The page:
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The World’s Biggest Lesson

On April 9, we are attempting to break the world record for the largest ever lesson. In countries all over the world, tens of thousands of people will take part in the same lesson. In schools, adult education centres, university campuses, churches and community halls all over the world, thousands of people will be discussing the same topic at the same time: why girls and women must be given an equal chance to learn.

By participating, you will help us to spread the word on girls’ and women’s right to education. And you will become a part of history by setting a new Guinness World Record! Anyone, anywhere, can join in. You can hold the lesson at one of three times: 4 am GMT (best for South and Southeast Asia), 8 am GMT (best for Europe) or 2 pm GMT (best for most other locations). All you have to do is click here to download instructions, a registration form and a copy of the World Record Lesson Plan in English,Spanish or French.

Other ideas for local and national action:

Plan your own events during the Action Week to mobilise the public in support of the right of every girl and woman to a quality education. For example:

Make the World’s Biggest Lesson part of a programme of lectures, debates, drama, music, etc., on the 9th of April. Give girls a chance to be the ‘teachers’ for the day - telling the adults what they need in order to get a good education! 

Hold the World’s Biggest Lesson during a “learn-in” at local schools - where out-of-school children and illiterate youth and adults “occupy” classrooms to symbolise their demand for quality education. 

Organise marches of girls and women to parliament or local government offices; present community petitions or declarations to national leaders, calling for specific actions to achieve the 2005 goal.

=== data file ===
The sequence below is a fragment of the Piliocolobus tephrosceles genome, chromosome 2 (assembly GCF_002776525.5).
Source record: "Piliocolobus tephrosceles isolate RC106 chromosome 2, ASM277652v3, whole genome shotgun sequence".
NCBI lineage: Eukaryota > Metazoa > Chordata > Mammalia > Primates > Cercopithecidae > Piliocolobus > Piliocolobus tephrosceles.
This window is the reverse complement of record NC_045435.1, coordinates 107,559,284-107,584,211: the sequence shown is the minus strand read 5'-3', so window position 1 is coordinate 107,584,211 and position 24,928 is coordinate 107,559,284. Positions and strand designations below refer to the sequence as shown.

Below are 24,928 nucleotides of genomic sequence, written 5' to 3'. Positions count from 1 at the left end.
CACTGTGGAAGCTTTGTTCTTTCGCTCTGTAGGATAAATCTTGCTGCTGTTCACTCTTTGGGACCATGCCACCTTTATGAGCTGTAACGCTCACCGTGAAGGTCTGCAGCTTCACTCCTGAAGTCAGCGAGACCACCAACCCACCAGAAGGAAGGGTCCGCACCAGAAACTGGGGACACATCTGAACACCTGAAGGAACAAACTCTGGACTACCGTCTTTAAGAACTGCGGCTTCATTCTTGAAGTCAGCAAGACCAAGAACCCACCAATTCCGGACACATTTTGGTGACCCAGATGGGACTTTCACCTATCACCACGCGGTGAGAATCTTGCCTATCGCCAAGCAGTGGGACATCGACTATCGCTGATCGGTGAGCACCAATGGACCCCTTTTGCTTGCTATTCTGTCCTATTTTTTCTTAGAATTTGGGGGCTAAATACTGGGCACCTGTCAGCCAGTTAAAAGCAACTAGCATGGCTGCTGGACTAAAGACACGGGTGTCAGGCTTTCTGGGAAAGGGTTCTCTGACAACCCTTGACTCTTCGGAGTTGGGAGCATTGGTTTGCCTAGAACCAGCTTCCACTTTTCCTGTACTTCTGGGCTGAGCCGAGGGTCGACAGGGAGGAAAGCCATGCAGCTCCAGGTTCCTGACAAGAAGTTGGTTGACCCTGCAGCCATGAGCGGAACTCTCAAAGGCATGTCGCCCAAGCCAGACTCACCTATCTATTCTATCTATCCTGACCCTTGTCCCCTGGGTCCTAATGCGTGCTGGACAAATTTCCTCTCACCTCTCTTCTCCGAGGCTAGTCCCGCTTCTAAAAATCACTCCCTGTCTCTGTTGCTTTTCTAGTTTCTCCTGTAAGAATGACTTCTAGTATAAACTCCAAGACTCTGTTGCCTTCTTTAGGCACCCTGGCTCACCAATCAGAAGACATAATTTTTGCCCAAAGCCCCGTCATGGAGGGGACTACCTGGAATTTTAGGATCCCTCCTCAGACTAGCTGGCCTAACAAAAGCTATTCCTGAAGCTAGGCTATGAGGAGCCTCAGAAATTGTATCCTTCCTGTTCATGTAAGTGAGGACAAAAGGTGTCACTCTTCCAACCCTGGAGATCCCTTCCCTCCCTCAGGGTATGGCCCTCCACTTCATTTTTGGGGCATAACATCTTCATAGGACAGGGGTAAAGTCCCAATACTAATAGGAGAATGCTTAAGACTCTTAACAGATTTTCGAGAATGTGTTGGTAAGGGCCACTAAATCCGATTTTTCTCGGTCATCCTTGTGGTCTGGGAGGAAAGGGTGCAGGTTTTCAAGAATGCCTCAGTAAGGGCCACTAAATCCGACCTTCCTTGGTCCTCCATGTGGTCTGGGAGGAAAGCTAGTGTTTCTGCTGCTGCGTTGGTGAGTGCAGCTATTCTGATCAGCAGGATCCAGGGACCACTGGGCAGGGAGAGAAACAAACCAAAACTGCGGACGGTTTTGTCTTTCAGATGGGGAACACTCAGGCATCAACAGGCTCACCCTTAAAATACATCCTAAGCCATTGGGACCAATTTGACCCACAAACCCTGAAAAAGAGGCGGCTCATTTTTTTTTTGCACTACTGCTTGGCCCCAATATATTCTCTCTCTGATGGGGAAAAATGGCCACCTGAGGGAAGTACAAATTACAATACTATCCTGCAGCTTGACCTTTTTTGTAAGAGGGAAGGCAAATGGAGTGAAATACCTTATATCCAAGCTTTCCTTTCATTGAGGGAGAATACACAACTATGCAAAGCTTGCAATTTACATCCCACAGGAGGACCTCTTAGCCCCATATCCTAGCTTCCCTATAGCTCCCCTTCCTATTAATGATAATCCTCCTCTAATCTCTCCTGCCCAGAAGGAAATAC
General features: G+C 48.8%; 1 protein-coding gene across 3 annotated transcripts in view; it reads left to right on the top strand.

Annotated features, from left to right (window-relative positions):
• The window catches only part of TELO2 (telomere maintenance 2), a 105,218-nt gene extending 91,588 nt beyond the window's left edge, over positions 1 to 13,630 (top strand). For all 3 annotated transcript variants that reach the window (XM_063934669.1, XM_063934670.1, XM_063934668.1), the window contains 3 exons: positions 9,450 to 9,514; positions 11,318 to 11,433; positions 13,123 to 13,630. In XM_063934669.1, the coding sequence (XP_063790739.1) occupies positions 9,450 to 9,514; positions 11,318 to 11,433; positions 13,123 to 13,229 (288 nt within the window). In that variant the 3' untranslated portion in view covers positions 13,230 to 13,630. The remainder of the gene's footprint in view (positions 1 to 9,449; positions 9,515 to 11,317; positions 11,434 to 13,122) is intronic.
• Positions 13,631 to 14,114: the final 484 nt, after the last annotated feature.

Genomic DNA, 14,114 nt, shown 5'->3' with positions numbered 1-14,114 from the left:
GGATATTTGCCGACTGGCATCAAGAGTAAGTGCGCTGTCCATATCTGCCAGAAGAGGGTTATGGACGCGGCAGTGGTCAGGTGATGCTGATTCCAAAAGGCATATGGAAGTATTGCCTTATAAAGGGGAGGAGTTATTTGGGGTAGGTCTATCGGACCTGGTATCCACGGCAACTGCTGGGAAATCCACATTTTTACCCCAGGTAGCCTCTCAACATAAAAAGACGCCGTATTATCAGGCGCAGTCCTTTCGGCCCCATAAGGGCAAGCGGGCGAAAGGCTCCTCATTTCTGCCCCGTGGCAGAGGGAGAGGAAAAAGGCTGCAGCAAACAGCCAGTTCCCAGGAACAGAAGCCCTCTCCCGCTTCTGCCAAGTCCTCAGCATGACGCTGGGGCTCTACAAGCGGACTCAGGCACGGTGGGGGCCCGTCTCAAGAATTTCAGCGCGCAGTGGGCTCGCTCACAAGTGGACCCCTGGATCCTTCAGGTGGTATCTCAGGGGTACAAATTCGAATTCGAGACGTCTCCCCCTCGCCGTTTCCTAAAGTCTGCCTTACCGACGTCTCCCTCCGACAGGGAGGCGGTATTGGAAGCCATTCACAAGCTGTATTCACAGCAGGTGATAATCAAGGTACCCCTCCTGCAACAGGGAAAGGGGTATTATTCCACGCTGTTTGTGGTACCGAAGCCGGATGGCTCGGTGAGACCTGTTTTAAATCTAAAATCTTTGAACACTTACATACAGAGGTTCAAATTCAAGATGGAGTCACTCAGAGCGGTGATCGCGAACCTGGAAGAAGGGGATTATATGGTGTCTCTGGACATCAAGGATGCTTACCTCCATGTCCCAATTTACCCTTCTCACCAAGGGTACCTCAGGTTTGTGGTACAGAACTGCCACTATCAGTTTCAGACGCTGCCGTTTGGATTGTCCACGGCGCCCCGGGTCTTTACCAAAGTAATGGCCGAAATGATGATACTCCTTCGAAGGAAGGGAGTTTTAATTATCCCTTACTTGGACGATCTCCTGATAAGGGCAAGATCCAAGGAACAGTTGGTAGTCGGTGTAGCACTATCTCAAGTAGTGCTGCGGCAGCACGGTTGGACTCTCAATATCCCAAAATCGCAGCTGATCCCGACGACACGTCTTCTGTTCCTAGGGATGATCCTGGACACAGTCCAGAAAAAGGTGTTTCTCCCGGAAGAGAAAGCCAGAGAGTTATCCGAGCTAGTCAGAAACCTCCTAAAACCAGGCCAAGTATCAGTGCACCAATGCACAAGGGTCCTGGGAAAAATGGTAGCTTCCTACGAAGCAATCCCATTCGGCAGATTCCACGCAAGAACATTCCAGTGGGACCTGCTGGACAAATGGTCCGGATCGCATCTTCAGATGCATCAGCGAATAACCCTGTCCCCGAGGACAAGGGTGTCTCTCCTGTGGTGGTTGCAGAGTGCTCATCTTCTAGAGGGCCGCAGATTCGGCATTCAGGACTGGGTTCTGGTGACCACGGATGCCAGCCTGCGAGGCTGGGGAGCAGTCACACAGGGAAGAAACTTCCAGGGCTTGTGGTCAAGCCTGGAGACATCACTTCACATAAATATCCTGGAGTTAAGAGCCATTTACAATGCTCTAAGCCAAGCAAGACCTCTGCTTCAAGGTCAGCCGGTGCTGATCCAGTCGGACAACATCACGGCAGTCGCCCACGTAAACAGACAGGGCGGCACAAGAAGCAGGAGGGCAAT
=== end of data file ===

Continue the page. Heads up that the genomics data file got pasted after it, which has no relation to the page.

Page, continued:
Ask a famous woman with an interesting life story to write a newspaper article or give a media interview on how education - her own, or her mother’s - changed her own life. 

Organise fact-finding visits to schools or adult education centres by local officials and female journalists. 

Under the slogan Hands Up for Girls’ Education (or Raise Your Hand for Girls’ Education), create a handprint display: a graffiti wall, school mural or giant banner “signed” with the multi-coloured handprints of schoolchildren and/or famous women, politicians and celebrities. Each person can add their signature and a personal message or pledge underneath their own print. Dipping hands in tubs of bright paint is fun, and creates a lasting public record to keep the message alive. 


Organise awareness raising activities in schools and communities for girls' education. Launch a door-to-door campaign to get 100% of your community’s girls into school or mobilise volunteers to spend a day building a boundary wall or latrines to make the local school girl-friendly.